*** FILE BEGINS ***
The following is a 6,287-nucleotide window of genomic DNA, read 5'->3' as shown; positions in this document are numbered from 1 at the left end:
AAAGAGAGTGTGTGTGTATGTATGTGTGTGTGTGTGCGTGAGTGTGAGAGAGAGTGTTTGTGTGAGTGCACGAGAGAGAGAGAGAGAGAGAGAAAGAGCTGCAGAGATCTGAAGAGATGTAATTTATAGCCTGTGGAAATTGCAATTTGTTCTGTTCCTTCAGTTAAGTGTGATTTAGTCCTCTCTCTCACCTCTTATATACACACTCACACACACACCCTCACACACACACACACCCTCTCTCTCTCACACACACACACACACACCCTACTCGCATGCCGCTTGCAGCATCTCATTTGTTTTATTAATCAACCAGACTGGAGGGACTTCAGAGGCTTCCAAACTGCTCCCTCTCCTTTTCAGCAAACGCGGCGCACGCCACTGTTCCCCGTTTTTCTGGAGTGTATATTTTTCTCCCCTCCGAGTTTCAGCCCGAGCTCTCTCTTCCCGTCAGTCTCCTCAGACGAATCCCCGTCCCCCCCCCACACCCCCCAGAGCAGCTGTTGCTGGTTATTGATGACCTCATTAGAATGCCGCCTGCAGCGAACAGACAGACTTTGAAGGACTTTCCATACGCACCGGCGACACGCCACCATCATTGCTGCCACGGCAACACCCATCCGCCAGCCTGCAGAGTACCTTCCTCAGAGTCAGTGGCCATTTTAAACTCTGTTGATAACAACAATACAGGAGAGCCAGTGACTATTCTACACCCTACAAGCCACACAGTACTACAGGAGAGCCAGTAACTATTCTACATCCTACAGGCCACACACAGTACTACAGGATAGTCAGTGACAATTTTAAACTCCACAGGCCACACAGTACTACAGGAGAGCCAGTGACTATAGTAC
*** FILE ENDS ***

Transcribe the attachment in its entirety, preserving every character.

The following is a 6,287-nucleotide window of genomic DNA, read 5'->3' as shown; positions in this document are numbered from 1 at the left end:
AAAGAGAGTGTGTGTGTATGTATGTGTGTGTGTGTGCGTGAGTGTGAGAGAGAGTGTTTGTGTGAGTGCACGAGAGAGAGAGAGAGAGAGAGAAAGAGCTGCAGAGATCTGAAGAGATGTAATTTATAGCCTGTGGAAATTGCAATTTGTTCTGTTCCTTCAGTTAAGTGTGATTTAGTCCTCTCTCTCACCTCTTATATACACACTCACACACACACCCTCACACACACACACACCCTCTCTCTCTCACACACACACACACACACCCTACTCGCATGCCGCTTGCAGCATCTCATTTGTTTTATTAATCAACCAGACTGGAGGGACTTCAGAGGCTTCCAAACTGCTCCCTCTCCTTTTCAGCAAACGCGGCGCACGCCACTGTTCCCCGTTTTTCTGGAGTGTATATTTTTCTCCCCTCCGAGTTTCAGCCCGAGCTCTCTCTTCCCGTCAGTCTCCTCAGACGAATCCCCGTCCCCCCCCCACACCCCCCAGAGCAGCTGTTGCTGGTTATTGATGACCTCATTAGAATGCCGCCTGCAGCGAACAGACAGACTTTGAAGGACTTTCCATACGCACCGGCGACACGCCACCATCATTGCTGCCACGGCAACACCCATCCGCCAGCCTGCAGAGTACCTTCCTCAGAGTCAGTGGCCATTTTAAACTCTGTTGATAACAACAATACAGGAGAGCCAGTGACTATTCTACACCCTACAAGCCACACAGTACTACAGGAGAGCCAGTAACTATTCTACATCCTACAGGCCACACACAGTACTACAGGATAGTCAGTGACAATTTTAAACTCCACAGGCCACACAGTACTACAGGAGAGCCAGTGACTATAGTAC